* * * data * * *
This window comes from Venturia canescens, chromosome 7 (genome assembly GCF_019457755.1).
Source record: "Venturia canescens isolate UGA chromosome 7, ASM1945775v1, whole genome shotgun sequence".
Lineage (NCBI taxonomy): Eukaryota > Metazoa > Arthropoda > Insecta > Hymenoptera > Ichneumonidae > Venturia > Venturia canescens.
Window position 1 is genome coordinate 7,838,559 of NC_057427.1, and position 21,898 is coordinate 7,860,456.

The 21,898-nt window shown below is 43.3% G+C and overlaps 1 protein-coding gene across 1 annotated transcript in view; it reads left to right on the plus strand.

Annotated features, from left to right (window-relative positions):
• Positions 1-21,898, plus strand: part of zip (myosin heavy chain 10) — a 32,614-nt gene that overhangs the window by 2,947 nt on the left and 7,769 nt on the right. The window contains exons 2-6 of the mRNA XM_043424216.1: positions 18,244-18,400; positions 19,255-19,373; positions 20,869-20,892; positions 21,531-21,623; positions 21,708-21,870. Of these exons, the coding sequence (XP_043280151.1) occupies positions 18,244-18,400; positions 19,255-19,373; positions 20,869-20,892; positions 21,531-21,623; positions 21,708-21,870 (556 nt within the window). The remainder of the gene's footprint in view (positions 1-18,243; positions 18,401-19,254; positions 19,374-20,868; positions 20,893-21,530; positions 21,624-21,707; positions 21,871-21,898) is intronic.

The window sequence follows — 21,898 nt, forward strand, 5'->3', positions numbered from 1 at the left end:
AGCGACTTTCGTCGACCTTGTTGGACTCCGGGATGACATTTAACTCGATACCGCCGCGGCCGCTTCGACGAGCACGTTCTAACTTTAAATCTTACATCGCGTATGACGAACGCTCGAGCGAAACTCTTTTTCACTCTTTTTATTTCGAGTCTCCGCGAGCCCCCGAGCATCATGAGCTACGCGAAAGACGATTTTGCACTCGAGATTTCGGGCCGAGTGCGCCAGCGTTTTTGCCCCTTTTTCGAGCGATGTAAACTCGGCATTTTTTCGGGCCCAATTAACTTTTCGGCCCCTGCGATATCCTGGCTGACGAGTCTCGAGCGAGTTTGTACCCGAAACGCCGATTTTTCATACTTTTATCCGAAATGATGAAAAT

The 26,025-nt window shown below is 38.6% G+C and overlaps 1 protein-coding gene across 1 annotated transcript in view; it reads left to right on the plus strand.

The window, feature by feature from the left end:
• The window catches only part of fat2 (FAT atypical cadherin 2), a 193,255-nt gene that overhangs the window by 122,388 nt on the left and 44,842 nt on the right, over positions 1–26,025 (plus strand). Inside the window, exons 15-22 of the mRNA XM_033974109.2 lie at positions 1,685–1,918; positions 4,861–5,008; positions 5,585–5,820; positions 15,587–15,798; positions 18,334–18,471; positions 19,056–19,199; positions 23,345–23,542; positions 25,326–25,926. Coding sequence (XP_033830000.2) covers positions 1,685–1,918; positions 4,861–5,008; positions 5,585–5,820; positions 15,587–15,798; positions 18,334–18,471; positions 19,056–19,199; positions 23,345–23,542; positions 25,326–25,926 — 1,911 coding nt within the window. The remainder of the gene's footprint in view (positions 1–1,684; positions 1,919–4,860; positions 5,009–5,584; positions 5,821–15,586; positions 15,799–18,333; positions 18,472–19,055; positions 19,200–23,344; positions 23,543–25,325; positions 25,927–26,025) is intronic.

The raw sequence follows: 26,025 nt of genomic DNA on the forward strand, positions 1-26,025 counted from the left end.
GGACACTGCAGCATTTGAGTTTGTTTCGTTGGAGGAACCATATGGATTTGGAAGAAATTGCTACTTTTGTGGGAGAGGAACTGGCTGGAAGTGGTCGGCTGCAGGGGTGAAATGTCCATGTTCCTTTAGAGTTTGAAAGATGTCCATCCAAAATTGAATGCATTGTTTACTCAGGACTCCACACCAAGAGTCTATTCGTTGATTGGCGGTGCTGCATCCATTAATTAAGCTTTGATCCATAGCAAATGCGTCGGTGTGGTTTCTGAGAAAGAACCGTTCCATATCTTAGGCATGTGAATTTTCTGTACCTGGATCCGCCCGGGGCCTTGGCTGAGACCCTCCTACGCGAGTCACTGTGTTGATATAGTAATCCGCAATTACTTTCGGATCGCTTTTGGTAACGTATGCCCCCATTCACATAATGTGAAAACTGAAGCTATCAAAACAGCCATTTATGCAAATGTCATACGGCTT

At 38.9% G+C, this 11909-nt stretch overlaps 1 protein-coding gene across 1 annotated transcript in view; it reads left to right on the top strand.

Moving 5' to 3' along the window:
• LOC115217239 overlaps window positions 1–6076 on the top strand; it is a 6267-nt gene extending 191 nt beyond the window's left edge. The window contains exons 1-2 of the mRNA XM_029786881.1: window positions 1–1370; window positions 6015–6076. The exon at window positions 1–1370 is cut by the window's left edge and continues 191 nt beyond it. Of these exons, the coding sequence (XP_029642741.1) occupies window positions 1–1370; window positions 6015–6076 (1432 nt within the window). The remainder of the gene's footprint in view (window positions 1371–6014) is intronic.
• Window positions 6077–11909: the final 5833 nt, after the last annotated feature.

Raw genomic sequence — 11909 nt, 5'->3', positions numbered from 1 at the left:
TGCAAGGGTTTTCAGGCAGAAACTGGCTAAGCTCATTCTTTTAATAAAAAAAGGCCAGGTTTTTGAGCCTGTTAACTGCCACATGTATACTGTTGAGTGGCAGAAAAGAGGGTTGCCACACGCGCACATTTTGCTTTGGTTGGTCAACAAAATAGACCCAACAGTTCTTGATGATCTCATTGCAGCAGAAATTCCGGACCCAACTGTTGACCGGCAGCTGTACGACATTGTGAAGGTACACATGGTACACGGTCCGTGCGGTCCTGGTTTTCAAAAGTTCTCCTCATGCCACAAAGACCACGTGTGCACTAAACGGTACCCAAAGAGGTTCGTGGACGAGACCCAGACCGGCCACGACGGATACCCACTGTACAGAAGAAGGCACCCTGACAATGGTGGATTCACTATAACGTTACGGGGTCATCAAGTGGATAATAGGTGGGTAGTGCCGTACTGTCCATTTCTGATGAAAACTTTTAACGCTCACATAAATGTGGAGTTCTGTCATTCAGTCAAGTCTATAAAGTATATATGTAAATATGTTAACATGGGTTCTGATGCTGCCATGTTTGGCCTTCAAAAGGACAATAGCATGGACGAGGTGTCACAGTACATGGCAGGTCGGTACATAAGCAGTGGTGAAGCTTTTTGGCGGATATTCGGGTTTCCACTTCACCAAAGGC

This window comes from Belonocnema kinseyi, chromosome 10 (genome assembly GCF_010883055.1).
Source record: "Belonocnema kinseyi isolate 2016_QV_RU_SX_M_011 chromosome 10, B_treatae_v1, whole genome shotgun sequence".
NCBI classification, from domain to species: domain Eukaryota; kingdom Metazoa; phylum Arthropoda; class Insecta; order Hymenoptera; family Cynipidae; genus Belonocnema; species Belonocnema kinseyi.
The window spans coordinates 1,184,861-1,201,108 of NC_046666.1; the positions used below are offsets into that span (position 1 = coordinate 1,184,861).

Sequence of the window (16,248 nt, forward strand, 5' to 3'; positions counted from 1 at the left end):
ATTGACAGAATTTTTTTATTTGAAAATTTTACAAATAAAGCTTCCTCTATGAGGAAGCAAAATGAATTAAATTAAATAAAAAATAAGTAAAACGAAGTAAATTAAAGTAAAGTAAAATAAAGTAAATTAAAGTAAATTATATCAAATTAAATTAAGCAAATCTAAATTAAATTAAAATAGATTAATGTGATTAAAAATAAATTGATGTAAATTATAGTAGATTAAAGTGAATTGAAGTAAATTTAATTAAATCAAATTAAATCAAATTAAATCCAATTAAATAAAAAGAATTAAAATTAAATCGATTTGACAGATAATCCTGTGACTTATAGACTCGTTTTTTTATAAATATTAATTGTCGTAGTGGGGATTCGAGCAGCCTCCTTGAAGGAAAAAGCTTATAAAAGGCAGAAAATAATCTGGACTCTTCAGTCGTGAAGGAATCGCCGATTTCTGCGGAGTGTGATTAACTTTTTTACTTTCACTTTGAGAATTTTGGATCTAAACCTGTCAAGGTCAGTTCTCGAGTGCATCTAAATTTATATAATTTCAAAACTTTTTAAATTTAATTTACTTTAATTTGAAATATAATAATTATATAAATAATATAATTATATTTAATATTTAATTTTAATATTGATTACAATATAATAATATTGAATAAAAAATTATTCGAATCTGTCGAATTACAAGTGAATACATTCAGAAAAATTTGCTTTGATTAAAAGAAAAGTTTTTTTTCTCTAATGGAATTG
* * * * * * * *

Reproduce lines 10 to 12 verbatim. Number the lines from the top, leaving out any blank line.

The 26,025-nt window shown below is 38.6% G+C and overlaps 1 protein-coding gene across 1 annotated transcript in view; it reads left to right on the plus strand.

The window, feature by feature from the left end:
• The window catches only part of fat2 (FAT atypical cadherin 2), a 193,255-nt gene that overhangs the window by 122,388 nt on the left and 44,842 nt on the right, over positions 1–26,025 (plus strand). Inside the window, exons 15-22 of the mRNA XM_033974109.2 lie at positions 1,685–1,918; positions 4,861–5,008; positions 5,585–5,820; positions 15,587–15,798; positions 18,334–18,471; positions 19,056–19,199; positions 23,345–23,542; positions 25,326–25,926. Coding sequence (XP_033830000.2) covers positions 1,685–1,918; positions 4,861–5,008; positions 5,585–5,820; positions 15,587–15,798; positions 18,334–18,471; positions 19,056–19,199; positions 23,345–23,542; positions 25,326–25,926 — 1,911 coding nt within the window. The remainder of the gene's footprint in view (positions 1–1,684; positions 1,919–4,860; positions 5,009–5,584; positions 5,821–15,586; positions 15,799–18,333; positions 18,472–19,055; positions 19,200–23,344; positions 23,543–25,325; positions 25,927–26,025) is intronic.